The mystery of Goodwill valuations – what is EBITDA?
There are two main factors which influence dental practice goodwill values – the amount of gross fee income, and practice profitability.
The NASDAL quarterly goodwill survey reports on the average of goodwill values as a percentage of gross fee income. This is a very simple measure of practice values – in some situations perhaps over simple. However, it generally is the best measure of value for practices with fee income of around £500k or less.
Valuing goodwill using a multiple of profits is generally the best method for larger practices, and this is where “EBITDA” comes in. EBITDA stands for Earnings Before Interest, Tax, Depreciation and Amortisation (Amortisation being a type of depreciation). The multiple to be used is another matter for debate, but the dental corporates often use a multiple of 5 times EBITDA. On the face of it, it should be relatively easy to calculate EBITDA – but there’s one very important adjustment which is often overlooked, demonstrated by the following example.
Consider a sole practitioner practice with associates, which has a pre tax net profit of £150,000. The principal carries out £200,000 of gross fees personally.
After adjusting for interest and depreciation of, say, £20,000, the person valuing the practice (please note, I choose my words very carefully!) calculates an EBITDA of £170,000, and a consequent value of 5 times this, £850,000.
The principal then decides to take life much easier, and cuts his workload down to £100,000 gross fees per year, the practice pays an associate £45,000 to carry out the £100,000 of gross fees transferred by the principal. Practice pre tax net profit drops to £105,000, and the person carrying out the valuation comes back and prepares a new valuation at 5 times EBITDA of £125,000, this time reduced to £625,000.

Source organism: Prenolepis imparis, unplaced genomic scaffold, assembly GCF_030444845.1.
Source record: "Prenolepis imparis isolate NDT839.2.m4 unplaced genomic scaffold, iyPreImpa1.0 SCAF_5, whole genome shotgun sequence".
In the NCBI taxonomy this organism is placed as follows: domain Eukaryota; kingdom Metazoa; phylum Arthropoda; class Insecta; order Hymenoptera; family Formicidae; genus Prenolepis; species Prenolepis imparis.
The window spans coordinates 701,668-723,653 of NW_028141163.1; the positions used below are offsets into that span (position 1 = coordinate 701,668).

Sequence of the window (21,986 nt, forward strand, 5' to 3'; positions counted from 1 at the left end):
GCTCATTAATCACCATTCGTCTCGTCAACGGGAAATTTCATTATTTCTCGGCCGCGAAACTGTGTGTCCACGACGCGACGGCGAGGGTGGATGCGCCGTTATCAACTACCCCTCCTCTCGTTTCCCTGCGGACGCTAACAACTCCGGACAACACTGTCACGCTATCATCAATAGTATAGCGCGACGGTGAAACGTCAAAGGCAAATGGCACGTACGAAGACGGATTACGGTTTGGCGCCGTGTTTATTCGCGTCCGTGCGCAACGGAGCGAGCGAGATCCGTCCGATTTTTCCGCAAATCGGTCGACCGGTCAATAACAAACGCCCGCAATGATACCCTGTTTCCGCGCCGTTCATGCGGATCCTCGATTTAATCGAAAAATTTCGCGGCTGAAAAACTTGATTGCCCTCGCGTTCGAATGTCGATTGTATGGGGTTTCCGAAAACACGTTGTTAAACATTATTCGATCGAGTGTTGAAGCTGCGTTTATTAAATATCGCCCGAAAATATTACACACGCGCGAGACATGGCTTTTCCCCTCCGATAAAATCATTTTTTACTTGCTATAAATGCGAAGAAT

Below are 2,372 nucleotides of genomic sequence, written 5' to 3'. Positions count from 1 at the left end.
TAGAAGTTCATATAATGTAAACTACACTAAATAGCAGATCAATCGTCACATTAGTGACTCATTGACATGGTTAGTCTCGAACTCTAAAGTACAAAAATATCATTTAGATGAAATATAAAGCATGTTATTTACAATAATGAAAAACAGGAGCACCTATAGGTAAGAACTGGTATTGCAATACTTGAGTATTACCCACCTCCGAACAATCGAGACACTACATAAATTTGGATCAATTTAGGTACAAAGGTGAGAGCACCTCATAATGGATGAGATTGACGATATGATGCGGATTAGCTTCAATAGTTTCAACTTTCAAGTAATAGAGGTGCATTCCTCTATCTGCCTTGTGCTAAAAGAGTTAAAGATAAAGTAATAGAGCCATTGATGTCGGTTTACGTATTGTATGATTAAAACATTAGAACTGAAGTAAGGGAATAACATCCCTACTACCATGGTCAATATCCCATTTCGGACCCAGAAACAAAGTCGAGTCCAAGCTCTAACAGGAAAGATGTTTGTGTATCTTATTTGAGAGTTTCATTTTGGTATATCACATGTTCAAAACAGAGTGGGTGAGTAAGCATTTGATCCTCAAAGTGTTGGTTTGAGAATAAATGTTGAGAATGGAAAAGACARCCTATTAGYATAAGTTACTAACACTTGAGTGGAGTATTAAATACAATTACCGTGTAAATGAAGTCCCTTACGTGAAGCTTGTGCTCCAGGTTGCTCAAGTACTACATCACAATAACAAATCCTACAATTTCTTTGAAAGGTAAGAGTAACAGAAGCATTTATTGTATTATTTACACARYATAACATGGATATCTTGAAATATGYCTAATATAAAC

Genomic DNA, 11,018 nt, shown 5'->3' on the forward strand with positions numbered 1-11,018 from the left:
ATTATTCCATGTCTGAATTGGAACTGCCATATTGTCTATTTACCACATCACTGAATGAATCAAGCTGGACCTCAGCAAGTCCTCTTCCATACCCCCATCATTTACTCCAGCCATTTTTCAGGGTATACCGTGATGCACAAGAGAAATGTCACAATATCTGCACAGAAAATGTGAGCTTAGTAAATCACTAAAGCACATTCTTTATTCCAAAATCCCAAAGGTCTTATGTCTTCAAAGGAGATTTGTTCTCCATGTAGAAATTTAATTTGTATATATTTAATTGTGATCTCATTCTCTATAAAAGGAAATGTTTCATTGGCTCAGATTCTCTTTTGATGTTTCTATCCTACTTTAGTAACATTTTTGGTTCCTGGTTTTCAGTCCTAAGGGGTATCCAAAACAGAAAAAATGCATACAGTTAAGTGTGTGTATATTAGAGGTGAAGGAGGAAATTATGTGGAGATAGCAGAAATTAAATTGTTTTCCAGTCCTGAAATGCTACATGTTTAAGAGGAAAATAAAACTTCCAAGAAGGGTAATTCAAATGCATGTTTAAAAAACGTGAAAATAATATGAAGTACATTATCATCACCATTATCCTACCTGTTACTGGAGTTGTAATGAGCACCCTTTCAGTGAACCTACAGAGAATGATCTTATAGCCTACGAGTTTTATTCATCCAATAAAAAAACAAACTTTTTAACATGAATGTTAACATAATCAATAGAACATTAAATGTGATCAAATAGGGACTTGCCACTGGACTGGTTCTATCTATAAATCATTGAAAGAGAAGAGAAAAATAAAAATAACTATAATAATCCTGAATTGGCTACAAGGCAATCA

So, the practice value drops by £225,000 just because the principal decides to transfer some work to an associate – or does it?
In order to have a level playing field for practice valuations, the whole associate equivalent cost of the work carried out by the principal should be deducted from the profit – as if a large corporate were running the practice, where all dentists are associates. Using this basis the practice pre tax net profit would be reduced to £60,000, EBITDA of £80,000, and goodwill value of £400,000.
The purpose of the above example is to highlight the impact on practice values when adjustments aren’t made in the calculation of EBITDA in relation to the value of work performed by practice principals. In the example above the practice “value” has apparently more than halved as the principal changes his workload!
If you’ve been relying on selling your practice for 5 times the net profit shown on the bottom line of your P&L you might be disappointed!
PS To my good friends who are professional valuers – you’ll understand why I chose my words carefully!
Alan is a Chartered Accountant and partner in UNW LLP chartered accountants.
He is a member of the National Association of Specialist Dental Accountants & Lawyers (NASDAL) and a member of the technical committee, and chair of the NHS Superannuation committee. He is also a member of the Association of Specialist Providers to Dentistry (ASPD).
Alan is the editor of the quarterly NASDAL goodwill survey which analyses all member client practice sales, purchases, and valuations.
If you have any questions, Alan can be contacted at UNW on
T: 07860 246 718 E: firstname.lastname@example.org
UNW LLP, Citygate, St James’ Boulevard,
Newcastle upon Tyne NE1 4JE